My husband and I have delivered corporate training programs internationally – oftentimes addressing corporate and personal blindspots. As external consultants to many corporations, we help clients see what they sometimes can’t see because they are in the thick of it. You can only imagine my delight and surprise this morning when I came across a Youtube video this morning called Spiritual Blind Spots. Father Mike does an outstanding job, explaining what a blindspot is and how to deal with it.
It did get me thinking about blind spots in parenting. Blindspots at Christmas.
A few days ago, I attended a Mothers Group hosted by www.CatholicMomsGroup.com and the discussion got pretty heated. And guess what we were talking about – Christmas of all things. Here we were, a group of Catholic moms at odds with what were some “best practices” for keeping Christ in Christmas in a highly secular culture, within extended families that are often estranged from any religious affiliations what so ever.
What does a mom do?
Advent is a great time to ask themselves some spiritual questions.
- Is is right to tell children that their Christmas gifts come from Santa Claus?
- Do we have a right as parents to limit the number of gifts children get from family members?
- Is there a “correct” number of gifts to give, or receive?
- Do we remind ourselves and our children that it was in fact Christ that received the gifts at Christmas?
- Do we fast on Christmas Eve? Do we celebrate as a sacred time or a big family party?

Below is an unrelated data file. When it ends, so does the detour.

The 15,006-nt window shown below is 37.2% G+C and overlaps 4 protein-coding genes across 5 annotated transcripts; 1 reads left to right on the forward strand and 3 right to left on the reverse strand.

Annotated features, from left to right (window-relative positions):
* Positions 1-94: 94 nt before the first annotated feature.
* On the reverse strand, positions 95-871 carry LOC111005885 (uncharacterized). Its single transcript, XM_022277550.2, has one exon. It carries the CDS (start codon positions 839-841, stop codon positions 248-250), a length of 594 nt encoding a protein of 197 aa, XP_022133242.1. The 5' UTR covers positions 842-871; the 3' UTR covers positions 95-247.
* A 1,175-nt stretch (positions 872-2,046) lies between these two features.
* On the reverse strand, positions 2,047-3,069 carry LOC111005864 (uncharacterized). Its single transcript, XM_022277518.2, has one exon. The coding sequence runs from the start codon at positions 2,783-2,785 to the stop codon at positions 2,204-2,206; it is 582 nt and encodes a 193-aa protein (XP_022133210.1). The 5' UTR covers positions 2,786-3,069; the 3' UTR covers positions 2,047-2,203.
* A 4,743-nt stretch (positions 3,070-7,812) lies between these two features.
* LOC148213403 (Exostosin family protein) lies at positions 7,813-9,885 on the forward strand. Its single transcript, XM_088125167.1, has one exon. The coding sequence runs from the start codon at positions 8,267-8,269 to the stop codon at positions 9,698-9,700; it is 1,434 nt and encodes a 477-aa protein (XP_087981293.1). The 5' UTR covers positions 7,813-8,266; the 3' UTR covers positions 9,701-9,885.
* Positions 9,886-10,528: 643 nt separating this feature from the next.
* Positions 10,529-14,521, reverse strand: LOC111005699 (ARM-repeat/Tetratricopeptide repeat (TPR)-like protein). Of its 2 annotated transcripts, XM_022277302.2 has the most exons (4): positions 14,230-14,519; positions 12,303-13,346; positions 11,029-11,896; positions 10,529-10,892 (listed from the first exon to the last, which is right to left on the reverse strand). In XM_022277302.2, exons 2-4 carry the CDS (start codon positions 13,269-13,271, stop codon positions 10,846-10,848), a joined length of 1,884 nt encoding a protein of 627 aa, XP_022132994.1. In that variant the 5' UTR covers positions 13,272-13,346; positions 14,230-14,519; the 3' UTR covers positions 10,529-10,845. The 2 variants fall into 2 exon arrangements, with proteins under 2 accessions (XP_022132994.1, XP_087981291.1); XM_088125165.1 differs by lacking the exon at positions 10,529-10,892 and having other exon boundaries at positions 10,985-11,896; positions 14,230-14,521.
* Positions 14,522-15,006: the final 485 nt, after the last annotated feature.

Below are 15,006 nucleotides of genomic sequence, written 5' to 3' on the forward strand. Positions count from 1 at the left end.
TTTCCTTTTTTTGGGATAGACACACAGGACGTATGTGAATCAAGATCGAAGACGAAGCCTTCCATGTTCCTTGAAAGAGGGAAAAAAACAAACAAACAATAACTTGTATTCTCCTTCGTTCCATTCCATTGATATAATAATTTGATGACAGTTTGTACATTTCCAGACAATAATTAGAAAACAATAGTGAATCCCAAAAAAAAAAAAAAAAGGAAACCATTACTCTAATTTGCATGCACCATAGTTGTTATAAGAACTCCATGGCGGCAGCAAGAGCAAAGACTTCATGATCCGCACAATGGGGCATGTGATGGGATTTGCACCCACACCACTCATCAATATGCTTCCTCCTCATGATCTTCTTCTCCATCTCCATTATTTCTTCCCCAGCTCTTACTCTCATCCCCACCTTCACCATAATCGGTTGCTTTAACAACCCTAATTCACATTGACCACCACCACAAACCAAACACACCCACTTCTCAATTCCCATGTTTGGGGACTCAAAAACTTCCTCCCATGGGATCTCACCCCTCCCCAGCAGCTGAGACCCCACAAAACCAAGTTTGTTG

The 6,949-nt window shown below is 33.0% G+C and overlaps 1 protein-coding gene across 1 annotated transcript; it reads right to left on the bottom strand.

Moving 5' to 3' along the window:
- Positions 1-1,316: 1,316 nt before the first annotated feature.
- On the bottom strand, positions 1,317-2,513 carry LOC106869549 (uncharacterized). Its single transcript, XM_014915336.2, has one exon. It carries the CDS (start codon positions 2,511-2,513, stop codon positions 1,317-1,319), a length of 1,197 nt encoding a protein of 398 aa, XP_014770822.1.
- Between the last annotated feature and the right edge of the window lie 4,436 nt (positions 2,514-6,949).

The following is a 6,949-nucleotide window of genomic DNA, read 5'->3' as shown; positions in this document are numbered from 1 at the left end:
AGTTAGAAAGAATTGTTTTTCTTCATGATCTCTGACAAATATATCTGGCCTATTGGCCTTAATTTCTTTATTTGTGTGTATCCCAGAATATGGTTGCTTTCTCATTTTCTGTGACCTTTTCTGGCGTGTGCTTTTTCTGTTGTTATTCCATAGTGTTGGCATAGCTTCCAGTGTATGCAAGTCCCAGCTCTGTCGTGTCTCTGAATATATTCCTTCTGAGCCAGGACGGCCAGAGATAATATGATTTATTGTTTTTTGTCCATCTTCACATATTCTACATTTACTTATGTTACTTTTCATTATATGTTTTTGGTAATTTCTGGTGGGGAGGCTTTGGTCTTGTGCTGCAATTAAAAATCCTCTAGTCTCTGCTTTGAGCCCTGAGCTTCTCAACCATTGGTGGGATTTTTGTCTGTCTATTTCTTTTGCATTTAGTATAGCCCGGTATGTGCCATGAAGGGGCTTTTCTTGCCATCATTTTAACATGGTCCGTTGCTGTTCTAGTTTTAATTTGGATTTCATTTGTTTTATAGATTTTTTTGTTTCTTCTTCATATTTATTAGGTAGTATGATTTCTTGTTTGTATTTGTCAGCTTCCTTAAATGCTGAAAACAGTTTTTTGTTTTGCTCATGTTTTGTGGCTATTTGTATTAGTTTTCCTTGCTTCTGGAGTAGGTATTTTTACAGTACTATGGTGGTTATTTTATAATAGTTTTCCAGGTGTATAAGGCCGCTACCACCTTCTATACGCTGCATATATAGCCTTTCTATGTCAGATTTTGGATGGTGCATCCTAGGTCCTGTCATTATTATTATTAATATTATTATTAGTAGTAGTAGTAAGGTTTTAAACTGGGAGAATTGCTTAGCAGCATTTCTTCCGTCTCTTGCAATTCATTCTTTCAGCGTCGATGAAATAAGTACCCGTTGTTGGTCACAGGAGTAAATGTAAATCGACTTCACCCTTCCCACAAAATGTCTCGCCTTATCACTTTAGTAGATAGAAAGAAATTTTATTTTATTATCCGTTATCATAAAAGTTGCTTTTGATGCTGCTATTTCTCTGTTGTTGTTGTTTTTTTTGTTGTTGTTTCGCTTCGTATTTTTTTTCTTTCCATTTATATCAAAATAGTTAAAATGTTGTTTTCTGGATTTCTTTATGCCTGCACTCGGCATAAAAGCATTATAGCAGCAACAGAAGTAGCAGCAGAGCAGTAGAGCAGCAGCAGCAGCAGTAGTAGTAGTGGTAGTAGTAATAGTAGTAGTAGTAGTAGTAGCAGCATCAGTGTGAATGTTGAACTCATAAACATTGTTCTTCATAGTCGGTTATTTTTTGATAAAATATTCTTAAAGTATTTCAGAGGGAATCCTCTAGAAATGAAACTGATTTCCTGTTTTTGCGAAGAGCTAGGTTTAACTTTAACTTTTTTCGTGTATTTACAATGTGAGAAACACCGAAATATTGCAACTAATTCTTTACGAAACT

- How do we, or do we, celebrate Christmas with people that do not even acknowledge Christ as the Son of God? Are we spiritually proud, if we refuse to? Are those celebrations redeemable?
- How do we handle estranged family members, members that have just written us off? Or family tensions, anxieties, or Christmas parties where people get obnoxiously drunk?
- Do we remember that Christmas in our Catholic tradition is in fact celebrated for 12 days?
- If we only take the time to remember the poor during Advent & Lent, does it really count?
Probably the most potent question we have to ask ourselves as Catholic moms is this:
Is it spiritual pride that is at the root of some of our attitudes and actions?
One thing that struck me at this last Mothers Group is this, a loving Catholic community offers us the opportunity to examine our spiritual blindspots, challenging each of us personally. What an exhilarating discussion we had at Mothers Group! Do you have any memories of moments that helped you discover some of your spiritual blindspots?
I remember my dad talking about them and saying to my mom,
“Teresa, you should go to confession for me, I don’t know what I did wrong, I think I am a great guy!” A chuckle would always ensue, my dad wholeheartedly agreed in humility to his blindspots. My parents always chuckled that they should go to confession for one and other. Why not Ask your husband, your children, this powerful question: “If you were to go to confession in my place for me, what sins would you confess?”
Three ways to grow spiritually before Christmas:
- Join a community that allows for discussion – with it’s aim to help you grow spiritually. It is really hard to grow spiritually in a vacum next to impossible. As Catholics, we are blessed, there are so many communities! If you are a mom, we encourage you to join a Catholic Moms Group!
- Read a good, solid Catholic book or article written by saints, priests, or your favourite Catholic author. Check the LINKS section of website to find FREE downloadable books!
- Make a good confession. I cannot resist posting another one of Father Mike’s Utube videos. He really is great!